• Fruit and Non-Communicable Diseases

    Insufficient consumption of fruit and vegetables is associated with an increased risk of non-communicable diseases in the population.

    This study found convincing evidence for combining order of placement in a buffet and separating the fruits and vegetables, as a means to increase the quantity of self-served fruit and vegetables and decrease consumption of other meal components among male university students

    This study demonstrated that a nudge design consisting of changing the placement of F&V to the beginning of the serving sequence, and presenting the F&V components in separated bowls increases the self-served quantity of F&V and simultaneously decreased the quantity of non-F&V components in the intervention group and total energy intake.

  • Obesity and Global Food Supply

    Jonathan C.K. Wells:

    "Obesity, like under-nutrition, is thus fundamentally a state of malnutrition, in each case promoted by powerful profit-led manipulations of the global supply and quality of food."

    The global obesity epidemic remains poorly understood, partly because it has emerged alongside persisting under-nutrition in many populations. As the limiting factor for economic growth switched to consumption, capitalism has increasingly driven consumer behavior inducing widespread over-nutrition. 

  • Ten Thousands Trees for a Wedding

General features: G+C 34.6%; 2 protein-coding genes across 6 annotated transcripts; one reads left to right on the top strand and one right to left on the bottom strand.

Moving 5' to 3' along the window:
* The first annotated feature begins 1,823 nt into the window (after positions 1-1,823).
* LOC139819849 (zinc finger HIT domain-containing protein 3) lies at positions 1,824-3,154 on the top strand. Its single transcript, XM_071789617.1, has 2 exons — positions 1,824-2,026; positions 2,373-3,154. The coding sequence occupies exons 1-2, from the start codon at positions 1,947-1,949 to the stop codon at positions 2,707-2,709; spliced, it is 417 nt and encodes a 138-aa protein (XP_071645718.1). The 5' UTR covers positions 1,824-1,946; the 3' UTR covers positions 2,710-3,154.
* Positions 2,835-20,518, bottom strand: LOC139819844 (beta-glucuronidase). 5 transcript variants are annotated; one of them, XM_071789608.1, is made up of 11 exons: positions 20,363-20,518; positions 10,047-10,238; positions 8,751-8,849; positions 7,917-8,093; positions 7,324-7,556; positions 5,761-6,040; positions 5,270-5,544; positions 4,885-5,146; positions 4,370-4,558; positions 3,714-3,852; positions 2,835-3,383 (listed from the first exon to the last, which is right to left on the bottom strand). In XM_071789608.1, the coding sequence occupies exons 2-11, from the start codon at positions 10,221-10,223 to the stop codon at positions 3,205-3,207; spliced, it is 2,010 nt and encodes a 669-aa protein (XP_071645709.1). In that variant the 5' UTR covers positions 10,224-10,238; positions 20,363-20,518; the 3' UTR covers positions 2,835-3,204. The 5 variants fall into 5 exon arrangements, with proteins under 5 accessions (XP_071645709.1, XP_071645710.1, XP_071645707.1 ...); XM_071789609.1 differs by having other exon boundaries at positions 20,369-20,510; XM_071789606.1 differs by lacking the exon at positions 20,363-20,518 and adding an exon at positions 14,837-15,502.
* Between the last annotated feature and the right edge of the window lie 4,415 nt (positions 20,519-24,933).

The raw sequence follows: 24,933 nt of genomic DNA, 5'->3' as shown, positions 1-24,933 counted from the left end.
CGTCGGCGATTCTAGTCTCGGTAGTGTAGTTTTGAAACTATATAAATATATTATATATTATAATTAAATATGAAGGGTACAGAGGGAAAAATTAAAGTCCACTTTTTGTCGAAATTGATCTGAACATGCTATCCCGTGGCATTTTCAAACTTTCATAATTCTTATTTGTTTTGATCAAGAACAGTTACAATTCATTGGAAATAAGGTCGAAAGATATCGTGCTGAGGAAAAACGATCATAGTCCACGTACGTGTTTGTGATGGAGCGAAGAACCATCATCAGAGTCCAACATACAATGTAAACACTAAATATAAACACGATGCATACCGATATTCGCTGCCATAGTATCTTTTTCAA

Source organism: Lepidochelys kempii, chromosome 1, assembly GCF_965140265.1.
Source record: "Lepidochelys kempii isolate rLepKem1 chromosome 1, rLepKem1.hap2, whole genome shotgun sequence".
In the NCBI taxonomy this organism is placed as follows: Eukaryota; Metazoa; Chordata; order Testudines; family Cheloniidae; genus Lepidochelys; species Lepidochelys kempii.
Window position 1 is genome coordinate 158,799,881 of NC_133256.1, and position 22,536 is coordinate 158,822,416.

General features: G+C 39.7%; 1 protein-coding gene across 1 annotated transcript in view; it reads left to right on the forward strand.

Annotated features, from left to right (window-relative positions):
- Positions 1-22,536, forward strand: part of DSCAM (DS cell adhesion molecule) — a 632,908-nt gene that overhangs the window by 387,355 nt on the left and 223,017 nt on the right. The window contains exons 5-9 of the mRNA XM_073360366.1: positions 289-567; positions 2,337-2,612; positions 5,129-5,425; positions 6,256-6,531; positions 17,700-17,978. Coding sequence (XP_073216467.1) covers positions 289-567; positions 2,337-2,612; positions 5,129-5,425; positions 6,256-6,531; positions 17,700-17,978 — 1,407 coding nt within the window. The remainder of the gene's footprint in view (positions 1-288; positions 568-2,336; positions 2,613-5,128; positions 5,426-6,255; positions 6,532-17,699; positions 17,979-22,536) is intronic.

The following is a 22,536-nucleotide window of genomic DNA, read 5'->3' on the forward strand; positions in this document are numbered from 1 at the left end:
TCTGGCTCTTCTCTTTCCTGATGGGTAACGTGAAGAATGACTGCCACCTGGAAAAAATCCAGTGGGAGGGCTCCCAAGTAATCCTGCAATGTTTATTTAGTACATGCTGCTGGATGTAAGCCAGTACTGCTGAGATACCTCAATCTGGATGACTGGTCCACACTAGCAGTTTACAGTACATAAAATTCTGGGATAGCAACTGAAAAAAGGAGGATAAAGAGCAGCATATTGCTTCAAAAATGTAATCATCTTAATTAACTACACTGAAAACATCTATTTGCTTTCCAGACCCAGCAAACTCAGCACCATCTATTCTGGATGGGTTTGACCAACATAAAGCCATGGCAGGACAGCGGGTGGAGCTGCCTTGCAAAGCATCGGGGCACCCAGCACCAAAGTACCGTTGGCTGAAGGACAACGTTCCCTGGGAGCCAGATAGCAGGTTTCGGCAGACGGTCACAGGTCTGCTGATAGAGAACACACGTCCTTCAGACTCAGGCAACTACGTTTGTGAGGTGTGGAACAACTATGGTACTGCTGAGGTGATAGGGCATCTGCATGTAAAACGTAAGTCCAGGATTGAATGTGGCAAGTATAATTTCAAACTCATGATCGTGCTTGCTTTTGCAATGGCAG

Priyanka Bhadoriya requested to plant 10,000 trees around her home in honor of her wedding day, instead of gold and diamonds. Trees play a vital role in regulating temperatures and aiding precipitation. When deforestation occurs, it can throw the entire ecosystem off leading to severe droughts.

  • Fruit for Young Women to Prevent Cancer

    The results of the study, published in The British Medical Journal (BMJ), suggest young women should increase their fruit intake, especially during adolescence, in order to prevent cancer.

  • Price of Fruit and Lower Consumption

    A study found people will buy 35% more fruit — or 2.4 additional servings — when the price is discounted by 20%. The effect of discounting had less impact on vegetable consumption. This is unsurprising as fruit is often seen more as a discretionary purchase, akin to a treat.

John Stuart Mill

A person may cause evil to others not only by his actions but by his inaction, and in either case he is justly accountable to them for the injury.

Vitamin B9 Folic Acid

Vitamin B9, also called folate or folic acid, is one of 8 B vitamins.

  • Folic acid is the synthetic form of B9, found in supplements and fortified foods.
  • Folate occurs naturally in foods.

Folic acid is crucial for proper brain function and plays an important role in mental and emotional health. It aids in the production of DNA and RNA, the body's genetic material, and is especially important when cells and tissues are growing rapidly, such as in infancy, adolescence, and pregnancy.

Folic acid also works closely with vitamin B12 to help make red blood cells and help iron work properly in the body.

Rich sources of folate include: spinach, dark leafy greens, asparagus, mustard greens, brussels sprouts, beans, soybeans, root vegetables, whole grains, oranges, avocado.